Dr. Hans-Peter Kiem speaks about HIV and making gene therapy more accessible at TEDxSeattle

His talk is now available online
Dr. Hans-Peter Kiem, director of Cell & Gene Therapy at Fred Hutch, discusses gene therapy for HIV at TEDx Seattle last November. Video courtesy of TEDx Seattle

Gene therapy and gene editing have made it possible to cure sickle cell disease and other conditions, and researchers are studying whether gene therapy could also cure HIV. However, current technologies are expensive, risky and require high-tech facilities, making them inaccessible to many of the 38 million people living with HIV today. Dr. Hans-Peter Kiem, director of the Cell & Gene Therapy program at Fred Hutchinson Cancer Research Center, hopes to change this.

During a TEDx Seattle talk he gave last November, now available online, Kiem discussed how gene therapy can be used to change the way we treat HIV, cancer and other diseases.

He detailed the experience of the first person cured of HIV, Timothy Ray Brown, who had both HIV and leukemia. His doctors had a radical new idea to cure both, using a bone marrow transplant from a donor whose stem cells contained a mutation on a gene called CCR5.

CCR5 produces a protein that is part of the mechanism HIV uses to enter blood cells. In some cases, when CCR5 is mutated, or broken, HIV can no longer enter the blood cells and no longer infect the body. Some people are born naturally with this mutation, and as Kiem noted, “Timothy’s doctors in Berlin knew about this mutation, and so they looked for and found a marrow donor who was not only a tissue match for Timothy, but who also carried this critical CCR5 mutation.”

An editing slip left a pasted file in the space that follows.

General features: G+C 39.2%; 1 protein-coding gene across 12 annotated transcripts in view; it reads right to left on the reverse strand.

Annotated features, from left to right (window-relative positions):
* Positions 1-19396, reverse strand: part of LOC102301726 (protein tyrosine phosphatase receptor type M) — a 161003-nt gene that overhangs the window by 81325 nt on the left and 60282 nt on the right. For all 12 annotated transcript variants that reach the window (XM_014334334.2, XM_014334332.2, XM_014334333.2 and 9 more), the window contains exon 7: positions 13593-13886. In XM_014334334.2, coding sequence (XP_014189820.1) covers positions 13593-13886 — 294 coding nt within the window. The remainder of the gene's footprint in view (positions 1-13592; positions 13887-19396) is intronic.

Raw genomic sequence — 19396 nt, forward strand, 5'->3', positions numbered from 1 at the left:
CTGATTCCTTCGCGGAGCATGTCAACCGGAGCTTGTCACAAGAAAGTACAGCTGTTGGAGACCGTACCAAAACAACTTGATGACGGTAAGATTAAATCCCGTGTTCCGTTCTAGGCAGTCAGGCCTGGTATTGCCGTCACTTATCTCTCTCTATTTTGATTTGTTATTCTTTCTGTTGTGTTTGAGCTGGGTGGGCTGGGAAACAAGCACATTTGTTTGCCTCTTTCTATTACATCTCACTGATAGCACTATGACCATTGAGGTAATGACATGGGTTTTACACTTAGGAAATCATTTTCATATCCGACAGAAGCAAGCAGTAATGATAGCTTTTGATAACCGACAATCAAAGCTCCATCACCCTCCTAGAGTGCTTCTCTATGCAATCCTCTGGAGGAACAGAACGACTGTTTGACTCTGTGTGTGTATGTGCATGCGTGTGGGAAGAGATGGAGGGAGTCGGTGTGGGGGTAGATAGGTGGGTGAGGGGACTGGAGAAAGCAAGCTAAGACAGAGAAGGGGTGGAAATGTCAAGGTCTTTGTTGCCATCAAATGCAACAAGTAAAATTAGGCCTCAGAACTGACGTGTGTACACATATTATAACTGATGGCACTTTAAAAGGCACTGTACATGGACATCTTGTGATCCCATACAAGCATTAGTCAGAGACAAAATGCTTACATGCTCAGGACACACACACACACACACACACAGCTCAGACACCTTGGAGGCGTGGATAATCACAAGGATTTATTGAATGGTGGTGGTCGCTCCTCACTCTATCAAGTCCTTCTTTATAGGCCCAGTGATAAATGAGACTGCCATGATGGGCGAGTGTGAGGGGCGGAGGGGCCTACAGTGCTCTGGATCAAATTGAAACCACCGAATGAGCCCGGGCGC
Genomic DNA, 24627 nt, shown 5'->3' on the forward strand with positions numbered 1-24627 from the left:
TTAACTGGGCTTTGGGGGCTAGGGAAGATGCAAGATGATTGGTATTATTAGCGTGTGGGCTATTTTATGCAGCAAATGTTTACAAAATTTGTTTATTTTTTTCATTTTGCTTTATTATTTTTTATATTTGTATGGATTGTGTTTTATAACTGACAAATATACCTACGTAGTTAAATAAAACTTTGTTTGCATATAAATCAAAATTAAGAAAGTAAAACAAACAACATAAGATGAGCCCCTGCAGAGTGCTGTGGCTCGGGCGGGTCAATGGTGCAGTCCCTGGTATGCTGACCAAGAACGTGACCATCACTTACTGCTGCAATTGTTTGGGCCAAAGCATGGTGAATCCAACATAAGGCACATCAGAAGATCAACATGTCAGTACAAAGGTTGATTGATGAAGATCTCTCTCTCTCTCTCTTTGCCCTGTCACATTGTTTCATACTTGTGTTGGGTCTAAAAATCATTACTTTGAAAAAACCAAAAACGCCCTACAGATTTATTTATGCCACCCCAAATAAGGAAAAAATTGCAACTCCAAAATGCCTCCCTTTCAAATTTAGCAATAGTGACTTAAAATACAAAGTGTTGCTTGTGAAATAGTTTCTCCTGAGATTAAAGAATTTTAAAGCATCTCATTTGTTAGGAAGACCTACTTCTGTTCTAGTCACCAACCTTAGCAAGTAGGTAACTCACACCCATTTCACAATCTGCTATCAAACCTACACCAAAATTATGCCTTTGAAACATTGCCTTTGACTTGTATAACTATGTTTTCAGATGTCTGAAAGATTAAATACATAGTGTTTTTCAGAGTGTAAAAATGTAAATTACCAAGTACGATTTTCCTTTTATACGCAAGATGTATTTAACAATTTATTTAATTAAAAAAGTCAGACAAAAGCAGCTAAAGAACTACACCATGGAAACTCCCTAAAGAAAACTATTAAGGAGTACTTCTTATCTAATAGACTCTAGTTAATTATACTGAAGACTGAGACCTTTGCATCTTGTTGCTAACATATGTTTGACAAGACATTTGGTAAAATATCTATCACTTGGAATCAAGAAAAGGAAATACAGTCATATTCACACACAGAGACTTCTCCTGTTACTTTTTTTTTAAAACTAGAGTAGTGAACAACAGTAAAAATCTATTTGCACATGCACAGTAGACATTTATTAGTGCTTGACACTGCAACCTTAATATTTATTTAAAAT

The idea was, if the mutation takes hold in the patient, could this cure his HIV?

“And it did, it worked!” Kiem told the audience, leaving Brown cancer- and HIV-free, now for 12 years.

It was this success story that got Kiem thinking about the potential of CRISPR and gene therapies. In his Nov. 23 talk, Kiem described how he hopes to increase the accessibility and application of gene therapies, dubbed “gene therapy in a syringe.”

“Imagine in the not-so-distant-future: With a single injection, a single shot in the arm, we deliver the recipe that will make ordinary blood and immune cells resistant to HIV,” Kiem told the audience. And while it may take some time to perfect, Kiem is confident we are getting closer. Closer to applying gene therapies to not only HIV, but to other conditions.

Through the work he and his colleagues do at Fred Hutch, Kiem hopes to create gene therapies that can cure people “no matter who they are and where they live,” which will allow more people, with different diseases, to benefit from the new technology.  

Learn more about Kiem’s work.

Read more about Fred Hutch achievements and accolades.

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